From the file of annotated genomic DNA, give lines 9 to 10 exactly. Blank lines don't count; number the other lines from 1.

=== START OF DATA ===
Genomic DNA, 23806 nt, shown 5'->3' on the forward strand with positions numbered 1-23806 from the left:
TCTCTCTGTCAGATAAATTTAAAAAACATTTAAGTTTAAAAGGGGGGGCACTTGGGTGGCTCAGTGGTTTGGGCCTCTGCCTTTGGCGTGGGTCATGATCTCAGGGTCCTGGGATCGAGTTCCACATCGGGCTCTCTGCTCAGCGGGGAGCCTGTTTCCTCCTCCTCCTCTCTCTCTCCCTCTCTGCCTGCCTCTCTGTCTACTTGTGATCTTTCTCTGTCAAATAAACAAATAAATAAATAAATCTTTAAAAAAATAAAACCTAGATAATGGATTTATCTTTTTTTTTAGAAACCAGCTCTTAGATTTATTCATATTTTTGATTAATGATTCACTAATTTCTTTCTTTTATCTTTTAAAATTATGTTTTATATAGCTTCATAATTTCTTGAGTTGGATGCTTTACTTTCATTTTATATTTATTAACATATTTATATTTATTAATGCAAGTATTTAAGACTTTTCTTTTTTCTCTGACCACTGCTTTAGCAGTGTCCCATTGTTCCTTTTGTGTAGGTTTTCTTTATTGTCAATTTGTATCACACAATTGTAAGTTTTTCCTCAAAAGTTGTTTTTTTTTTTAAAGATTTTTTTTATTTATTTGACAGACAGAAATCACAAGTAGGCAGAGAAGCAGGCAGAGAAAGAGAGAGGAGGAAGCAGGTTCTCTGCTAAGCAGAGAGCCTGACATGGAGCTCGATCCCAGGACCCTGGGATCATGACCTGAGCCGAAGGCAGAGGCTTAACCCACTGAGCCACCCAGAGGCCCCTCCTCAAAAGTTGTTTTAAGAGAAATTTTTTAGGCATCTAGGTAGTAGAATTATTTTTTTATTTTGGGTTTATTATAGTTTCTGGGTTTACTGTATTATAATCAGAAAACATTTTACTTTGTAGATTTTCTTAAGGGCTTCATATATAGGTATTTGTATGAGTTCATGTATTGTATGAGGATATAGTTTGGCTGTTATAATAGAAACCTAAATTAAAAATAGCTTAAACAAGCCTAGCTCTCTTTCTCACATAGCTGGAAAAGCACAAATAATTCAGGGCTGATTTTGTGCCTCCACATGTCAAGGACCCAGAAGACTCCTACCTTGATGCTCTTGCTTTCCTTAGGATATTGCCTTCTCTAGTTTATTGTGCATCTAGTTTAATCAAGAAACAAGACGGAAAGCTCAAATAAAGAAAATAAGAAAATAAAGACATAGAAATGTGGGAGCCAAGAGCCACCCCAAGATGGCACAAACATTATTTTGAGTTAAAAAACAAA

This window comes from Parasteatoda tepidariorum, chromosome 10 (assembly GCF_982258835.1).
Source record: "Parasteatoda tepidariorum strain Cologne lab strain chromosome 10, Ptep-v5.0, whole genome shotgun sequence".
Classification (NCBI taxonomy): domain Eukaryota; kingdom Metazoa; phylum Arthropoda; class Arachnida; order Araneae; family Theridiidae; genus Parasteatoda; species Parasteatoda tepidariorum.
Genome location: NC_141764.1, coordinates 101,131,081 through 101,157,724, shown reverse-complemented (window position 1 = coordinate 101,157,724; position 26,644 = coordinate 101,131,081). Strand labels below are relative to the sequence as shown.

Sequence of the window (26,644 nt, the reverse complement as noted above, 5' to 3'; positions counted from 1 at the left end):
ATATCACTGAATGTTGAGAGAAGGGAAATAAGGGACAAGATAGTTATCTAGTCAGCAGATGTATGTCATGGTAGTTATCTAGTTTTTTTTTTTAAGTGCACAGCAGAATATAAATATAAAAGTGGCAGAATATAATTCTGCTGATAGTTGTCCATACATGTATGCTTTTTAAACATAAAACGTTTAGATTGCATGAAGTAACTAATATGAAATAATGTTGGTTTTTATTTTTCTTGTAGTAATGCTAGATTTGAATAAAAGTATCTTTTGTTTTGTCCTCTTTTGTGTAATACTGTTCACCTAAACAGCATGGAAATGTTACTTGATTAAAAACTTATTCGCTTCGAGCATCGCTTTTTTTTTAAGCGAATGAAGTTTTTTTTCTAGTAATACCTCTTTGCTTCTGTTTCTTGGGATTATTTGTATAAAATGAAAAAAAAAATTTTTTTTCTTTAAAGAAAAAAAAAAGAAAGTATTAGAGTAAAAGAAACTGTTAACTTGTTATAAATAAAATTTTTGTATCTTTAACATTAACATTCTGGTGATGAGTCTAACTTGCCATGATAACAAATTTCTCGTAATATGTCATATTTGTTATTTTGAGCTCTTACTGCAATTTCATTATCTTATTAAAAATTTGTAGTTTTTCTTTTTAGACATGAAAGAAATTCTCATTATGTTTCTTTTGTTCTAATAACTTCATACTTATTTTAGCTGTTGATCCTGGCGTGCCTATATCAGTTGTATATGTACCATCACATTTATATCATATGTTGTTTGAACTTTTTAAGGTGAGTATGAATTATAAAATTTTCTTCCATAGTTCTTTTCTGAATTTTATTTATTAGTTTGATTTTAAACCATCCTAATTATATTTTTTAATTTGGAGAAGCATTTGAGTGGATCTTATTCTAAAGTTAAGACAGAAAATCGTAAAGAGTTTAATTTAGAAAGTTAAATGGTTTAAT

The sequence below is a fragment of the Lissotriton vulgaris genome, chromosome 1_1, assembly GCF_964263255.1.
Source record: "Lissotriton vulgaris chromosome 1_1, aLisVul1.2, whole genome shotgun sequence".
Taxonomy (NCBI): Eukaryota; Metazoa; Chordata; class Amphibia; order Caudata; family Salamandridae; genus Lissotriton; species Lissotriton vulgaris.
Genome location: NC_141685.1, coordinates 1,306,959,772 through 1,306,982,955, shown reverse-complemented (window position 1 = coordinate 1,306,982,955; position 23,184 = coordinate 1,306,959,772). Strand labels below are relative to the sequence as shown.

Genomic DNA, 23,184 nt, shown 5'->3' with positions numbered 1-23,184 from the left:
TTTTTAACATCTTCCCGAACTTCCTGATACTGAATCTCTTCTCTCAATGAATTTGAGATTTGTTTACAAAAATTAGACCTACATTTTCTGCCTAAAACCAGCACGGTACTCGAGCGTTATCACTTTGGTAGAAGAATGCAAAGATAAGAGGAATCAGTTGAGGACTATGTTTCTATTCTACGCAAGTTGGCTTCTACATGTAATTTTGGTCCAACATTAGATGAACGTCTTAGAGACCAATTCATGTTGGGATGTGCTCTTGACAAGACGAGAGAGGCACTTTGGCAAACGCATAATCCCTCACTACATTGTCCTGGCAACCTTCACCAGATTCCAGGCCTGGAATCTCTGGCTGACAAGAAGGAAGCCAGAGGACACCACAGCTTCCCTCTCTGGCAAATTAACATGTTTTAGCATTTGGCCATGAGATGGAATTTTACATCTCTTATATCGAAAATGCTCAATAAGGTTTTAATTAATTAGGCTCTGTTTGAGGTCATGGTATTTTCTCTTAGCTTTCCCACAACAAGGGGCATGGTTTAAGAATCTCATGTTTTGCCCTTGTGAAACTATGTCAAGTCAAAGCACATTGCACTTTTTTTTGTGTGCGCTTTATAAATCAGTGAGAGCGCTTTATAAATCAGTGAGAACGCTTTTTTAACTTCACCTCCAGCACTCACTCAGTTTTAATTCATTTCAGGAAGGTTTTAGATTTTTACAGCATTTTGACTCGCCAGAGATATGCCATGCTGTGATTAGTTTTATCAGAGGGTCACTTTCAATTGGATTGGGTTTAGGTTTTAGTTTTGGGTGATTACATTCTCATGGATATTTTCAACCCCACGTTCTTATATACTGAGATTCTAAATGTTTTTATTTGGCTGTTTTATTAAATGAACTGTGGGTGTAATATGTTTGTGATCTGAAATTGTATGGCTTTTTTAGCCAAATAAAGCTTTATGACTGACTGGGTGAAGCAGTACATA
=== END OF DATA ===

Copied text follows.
The sequence below is a fragment of the Lissotriton vulgaris genome, chromosome 1_1, assembly GCF_964263255.1.
Source record: "Lissotriton vulgaris chromosome 1_1, aLisVul1.2, whole genome shotgun sequence".